British Columbia

Video captures salmon swimming across Washington road

Annual floods give chum spawning salmon on the Skokomish River a short cut to their spawning grounds.

Annual floods give salmon on the Skokomish River a short cut to their spawning grounds

Chum salmon swim across a flooded road in western Washington state. (instagram/@mtnflowersue)

It's an annual event near the Skokomish River in northwest Washington state — salmon, flitting across a flooded rural highway, trying to make their way to upstream spawning grounds.

Aaron Dufault, a salmon policy analyst with the Washington Department of Fish and Wildlife, believes it's been happening for decades. 

"That river is a little flashy so to speak. Every single year it seems to overflow its banks in a couple of areas where there are adjacent farms and pastures and a road, so that's where you see it.  And it, coincidentally, times perfectly with the chum salmon returning."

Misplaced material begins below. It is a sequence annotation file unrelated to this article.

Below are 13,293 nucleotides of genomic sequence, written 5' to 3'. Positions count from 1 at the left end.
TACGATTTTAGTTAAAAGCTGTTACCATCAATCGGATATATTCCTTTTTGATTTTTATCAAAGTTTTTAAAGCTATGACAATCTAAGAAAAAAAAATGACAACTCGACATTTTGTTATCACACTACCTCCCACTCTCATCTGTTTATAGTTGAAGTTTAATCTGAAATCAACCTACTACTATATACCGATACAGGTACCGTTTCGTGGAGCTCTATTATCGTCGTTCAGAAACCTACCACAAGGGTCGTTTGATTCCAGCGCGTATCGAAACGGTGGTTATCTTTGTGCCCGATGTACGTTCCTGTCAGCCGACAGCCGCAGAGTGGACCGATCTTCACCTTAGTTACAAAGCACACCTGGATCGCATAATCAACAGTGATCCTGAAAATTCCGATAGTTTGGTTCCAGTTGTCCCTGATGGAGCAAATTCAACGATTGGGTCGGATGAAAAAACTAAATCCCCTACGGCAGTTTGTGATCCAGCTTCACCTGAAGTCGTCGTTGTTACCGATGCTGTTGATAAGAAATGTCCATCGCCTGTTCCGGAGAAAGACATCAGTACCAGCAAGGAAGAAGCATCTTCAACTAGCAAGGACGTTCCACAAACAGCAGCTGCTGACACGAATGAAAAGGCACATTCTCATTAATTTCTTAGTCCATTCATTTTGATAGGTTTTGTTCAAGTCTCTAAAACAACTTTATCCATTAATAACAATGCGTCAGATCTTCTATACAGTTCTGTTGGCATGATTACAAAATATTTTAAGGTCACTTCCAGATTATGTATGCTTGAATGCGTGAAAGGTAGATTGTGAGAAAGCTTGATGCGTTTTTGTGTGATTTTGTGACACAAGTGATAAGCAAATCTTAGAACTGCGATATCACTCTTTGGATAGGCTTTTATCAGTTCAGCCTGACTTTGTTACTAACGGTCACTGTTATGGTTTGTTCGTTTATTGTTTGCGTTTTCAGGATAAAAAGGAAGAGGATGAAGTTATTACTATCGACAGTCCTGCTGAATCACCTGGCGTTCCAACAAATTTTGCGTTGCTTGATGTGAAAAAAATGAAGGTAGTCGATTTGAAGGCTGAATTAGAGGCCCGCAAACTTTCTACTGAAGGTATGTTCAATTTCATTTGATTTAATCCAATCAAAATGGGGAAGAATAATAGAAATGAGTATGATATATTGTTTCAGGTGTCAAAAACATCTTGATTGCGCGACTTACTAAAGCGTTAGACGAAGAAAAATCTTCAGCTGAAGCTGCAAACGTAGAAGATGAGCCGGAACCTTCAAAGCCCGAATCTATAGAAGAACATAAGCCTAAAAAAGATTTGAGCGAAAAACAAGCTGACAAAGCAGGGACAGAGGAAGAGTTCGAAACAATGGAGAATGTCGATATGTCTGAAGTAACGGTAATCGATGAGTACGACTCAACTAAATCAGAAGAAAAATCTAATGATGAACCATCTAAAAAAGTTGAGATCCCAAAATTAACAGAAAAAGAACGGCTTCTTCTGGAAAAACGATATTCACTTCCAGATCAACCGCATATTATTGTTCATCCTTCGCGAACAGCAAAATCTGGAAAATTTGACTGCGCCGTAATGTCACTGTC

A few salmon may end up as road kill but Dufault says, because most, if not all, are hatchery salmon, there's little impact to overall spawning numbers.

"Even if there are wild fish in there, we still get plenty into that river to seed the habitat, so there's no conservation concern," he said.

Comments

To encourage thoughtful and respectful conversations, first and last names will appear with each submission to CBC/Radio-Canada's online communities (except in children and youth-oriented communities). Pseudonyms will no longer be permitted.

By submitting a comment, you accept that CBC has the right to reproduce and publish that comment in whole or in part, in any manner CBC chooses. Please note that CBC does not endorse the opinions expressed in comments. Comments on this story are moderated according to our Submission Guidelines. Comments are welcome while open. We reserve the right to close comments at any time.

Become a CBC Member

Join the conversation  Create account

Already have an account?

now